The #WhiteSplaining of #SolidarityIsForWhiteWomen

by Ana Maria Defillo

Mainstream feminism [still] has a serious problem. But if you are a Person of Color (POC), then you probably already knew that.

If you use the Internet, you've probably heard about Mikki Kendall and her resurrection of a neglected issue in the mainstream world of feminism: racism within the movement. On Monday, Kendall launched the hashtag #SolidarityIsForWhiteWomen, igniting a fire among POC all over the world.

When I saw how many people all over the world quickly used the hashtag to vent the same frustrations I often feel, a huge wave of relief came over me. The issue that Kendall brought back to the mainstream is something that's obviously been weighing heavily on many of us. In one day, the hashtag was used by over 63,000 people.

As a recent newcomer to the digital feminist-writing world, I quickly noticed that white feminists talking about POC issues received way more attention than actual POC talking about these same exact issues. (Take Jessica Valenti of fame, as opposed to Mikki Kendall and Colorlines' Aura Bogado, who do the same work, and are far less well-known.) It's pretty damn frustrating. I am really sick and tired of seeing women being celebrated for their intersectional analysis of the movement and empty calls for more women of color to participate in the conversation when we are RIGHT HERE.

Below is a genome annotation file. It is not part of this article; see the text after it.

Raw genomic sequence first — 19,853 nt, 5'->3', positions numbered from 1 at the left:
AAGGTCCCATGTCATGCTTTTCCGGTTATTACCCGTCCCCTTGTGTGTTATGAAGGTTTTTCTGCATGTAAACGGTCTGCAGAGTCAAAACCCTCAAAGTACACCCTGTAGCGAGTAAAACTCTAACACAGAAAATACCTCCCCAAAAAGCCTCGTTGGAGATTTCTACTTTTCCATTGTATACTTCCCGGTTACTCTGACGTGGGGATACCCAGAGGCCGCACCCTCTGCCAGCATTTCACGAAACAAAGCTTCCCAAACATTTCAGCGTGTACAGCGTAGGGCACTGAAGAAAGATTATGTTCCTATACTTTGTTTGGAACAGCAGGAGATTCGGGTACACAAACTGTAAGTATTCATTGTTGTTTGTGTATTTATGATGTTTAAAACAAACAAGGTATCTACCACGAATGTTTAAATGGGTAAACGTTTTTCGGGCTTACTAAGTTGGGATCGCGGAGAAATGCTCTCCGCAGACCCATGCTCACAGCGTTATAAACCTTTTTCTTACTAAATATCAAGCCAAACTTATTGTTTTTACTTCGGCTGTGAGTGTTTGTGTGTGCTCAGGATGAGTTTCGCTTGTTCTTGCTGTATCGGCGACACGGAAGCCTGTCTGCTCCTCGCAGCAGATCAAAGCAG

Don't get me wrong — it's great to have powerful allies, but it would be even greater if women of color could be used as an authority for our own issues.

In yesterday's Huffington Post Live panel on #SolidarityIsForWhiteWomen, Professor Tara Conley reiterated this fact, pointing out that "Women of color are doing work. We are doing work in the classrooms, we are doing work online, we have been doing work online. We're doing work in various media platforms."

But we don't get the same attention as white feminists who are so in touch about our struggles. Jezebel, one of the organizations called out by this hashtag, proved to the Internet how big this problem really is by originally failing to reach out to the actual person who started the conversation.

But they added a nice little update at the end of the article so I guess that makes up for everything, right?

Update: The originator of the hashtag page, Mikki Kendall, has been incredibly influential to this conversation and should have been at the top of this list. See her speak more on the hashtag here. To have not included her in the original post was an oversight. Apologies to Ms. Kendall.

An oversight of the person who originated the hashtag? No. sorry. Not an oversight.

Before the Bustle criticisms begin, I should note that yesterday I was asked by my editor to cover the story for Bustle. It was my day off, and I didn't have time to cover it the way it deserved to be covered. Instead, I suggested I could write an editorial today. My colleague Ariana Tobin did a kick ass job reporting the story yesterday, and was even praised by Kendall herself.

Check out Bustle's Q&A with Mikki Kendall to find out more about #SolidarityIsForWhiteWomen. Thank you Kendall for bringing this issue back to light. Internet, now you know POC exist. Let's see what you do about it.

Photo: @AJStream